Medical experts have said that giving up alcohol only for the first month of the year to cleanse your liver is 'medically futile' as it does more harm than good.
'Janopause' has become a common way to atone for the over-indulgences of the festive party season.
But doctors say that the so-called 'Janopause' - when drinkers cut out alcohol for only the first month of the year - is pointless and fails to rejuvenate the liver in the long term.
The British Liver Trust asserted that abstaining from alcohol altogether for a short period creates a false sense of security as it can lead people to consume more alcohol from February onwards, thereby causing significantly more harm.
"Detoxing for just a month is medically futile. It feeds the idea that you can abuse your liver as much as you like and then sort everything out with a quick fix," Daily Mail quoted Dr Mark Wright, consultant hepatologist at Southampton General Hospital as saying.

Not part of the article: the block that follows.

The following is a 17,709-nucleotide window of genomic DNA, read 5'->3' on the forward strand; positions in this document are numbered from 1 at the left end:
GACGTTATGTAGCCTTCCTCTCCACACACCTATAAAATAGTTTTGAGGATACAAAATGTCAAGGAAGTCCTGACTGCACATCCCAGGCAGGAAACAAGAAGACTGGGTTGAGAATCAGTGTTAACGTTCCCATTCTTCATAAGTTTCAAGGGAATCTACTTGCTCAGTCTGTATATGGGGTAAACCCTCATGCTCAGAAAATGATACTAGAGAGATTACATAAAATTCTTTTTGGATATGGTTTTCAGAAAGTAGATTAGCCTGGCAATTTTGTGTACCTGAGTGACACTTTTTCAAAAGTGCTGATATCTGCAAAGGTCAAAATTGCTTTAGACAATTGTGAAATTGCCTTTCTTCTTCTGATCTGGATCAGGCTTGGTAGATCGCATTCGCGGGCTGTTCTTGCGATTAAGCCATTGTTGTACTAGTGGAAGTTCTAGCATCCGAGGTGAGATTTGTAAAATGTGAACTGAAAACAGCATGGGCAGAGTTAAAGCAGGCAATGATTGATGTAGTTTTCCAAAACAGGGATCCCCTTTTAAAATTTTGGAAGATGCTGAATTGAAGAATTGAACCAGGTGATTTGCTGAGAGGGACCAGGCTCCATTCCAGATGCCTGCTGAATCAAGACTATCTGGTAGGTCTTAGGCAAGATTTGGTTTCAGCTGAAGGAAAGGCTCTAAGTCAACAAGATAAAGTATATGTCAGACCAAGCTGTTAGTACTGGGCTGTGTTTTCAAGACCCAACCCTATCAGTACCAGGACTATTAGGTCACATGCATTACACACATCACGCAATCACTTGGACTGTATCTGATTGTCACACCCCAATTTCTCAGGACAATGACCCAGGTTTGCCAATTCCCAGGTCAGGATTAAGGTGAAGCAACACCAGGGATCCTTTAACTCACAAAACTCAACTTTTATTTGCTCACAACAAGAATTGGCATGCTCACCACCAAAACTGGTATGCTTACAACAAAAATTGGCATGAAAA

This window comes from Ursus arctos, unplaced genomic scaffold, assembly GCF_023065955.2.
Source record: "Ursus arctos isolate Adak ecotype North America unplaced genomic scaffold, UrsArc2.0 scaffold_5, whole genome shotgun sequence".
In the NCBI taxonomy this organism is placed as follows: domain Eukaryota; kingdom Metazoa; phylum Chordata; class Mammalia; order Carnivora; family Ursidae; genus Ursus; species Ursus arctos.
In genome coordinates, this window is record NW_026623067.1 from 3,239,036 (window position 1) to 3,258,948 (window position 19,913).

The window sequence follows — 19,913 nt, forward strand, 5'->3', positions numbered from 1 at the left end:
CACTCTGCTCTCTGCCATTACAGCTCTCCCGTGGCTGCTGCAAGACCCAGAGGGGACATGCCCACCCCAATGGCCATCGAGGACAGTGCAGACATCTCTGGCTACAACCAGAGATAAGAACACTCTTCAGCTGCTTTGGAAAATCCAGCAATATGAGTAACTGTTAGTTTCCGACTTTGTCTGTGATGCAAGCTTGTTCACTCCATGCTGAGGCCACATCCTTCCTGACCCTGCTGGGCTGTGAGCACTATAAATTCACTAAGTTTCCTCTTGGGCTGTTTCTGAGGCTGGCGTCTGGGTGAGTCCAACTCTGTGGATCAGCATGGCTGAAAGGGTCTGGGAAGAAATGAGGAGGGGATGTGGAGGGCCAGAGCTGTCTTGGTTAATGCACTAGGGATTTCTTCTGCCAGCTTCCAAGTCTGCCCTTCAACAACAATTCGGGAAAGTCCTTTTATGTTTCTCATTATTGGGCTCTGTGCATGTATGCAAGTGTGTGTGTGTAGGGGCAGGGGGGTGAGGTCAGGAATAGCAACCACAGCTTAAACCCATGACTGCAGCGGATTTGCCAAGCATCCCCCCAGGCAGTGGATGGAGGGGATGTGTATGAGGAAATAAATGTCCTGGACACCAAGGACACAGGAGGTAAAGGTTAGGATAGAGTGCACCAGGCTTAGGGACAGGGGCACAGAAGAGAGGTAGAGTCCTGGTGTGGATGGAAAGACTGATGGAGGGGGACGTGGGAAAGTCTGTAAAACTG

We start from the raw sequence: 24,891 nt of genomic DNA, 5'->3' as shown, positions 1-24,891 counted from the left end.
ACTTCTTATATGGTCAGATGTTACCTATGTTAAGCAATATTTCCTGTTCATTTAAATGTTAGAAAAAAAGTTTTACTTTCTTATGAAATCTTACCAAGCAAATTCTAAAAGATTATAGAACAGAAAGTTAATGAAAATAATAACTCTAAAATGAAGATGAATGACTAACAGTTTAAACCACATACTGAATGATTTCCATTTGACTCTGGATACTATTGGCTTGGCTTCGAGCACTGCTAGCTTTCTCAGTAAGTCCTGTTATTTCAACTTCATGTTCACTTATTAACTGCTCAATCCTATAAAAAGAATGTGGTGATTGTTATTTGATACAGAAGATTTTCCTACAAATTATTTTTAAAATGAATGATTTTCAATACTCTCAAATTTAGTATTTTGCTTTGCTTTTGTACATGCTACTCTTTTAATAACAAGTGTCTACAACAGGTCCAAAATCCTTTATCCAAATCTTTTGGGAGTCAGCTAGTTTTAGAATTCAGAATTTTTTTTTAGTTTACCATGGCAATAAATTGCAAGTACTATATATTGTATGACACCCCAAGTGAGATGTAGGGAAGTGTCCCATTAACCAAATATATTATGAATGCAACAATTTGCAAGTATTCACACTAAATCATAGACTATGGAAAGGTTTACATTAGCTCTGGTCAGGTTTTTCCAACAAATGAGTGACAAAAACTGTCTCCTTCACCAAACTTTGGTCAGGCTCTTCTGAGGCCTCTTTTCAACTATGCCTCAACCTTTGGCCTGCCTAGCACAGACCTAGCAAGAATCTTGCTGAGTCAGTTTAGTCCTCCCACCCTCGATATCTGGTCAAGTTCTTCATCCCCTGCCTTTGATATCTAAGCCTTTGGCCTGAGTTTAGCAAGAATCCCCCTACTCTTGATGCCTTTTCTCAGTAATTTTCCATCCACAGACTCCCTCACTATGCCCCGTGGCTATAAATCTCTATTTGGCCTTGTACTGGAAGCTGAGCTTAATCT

"The liver is fantastic at detoxing - that's what it does. But if you think giving it a rest will help, you're wrong."
Although a month-long break can give the liver a rest, experts have warned that it does not heal any damage already caused by regular heavy drinking, the Daily Mail reported.
A break can in fact pile additional pressure on the organ once drinkers recommence their old habits.
"A one-hit, one-month attempt to achieve long-term liver health is not the way to approach it," Andrew Langford, chief executive of the British Liver Trust, said.
"You're better off making a resolution to take a few days off alcohol a week throughout the entire year than remaining abstinent for January only," Langford added.
According to Dr Wright, liver treats alcohol as a poison that body needs to evacuate. To break alcohol down, the liver produces chemicals known as enzymes.
High levels of enzymes can cause liver scarring and eventual cirrhosis, which can be fatal.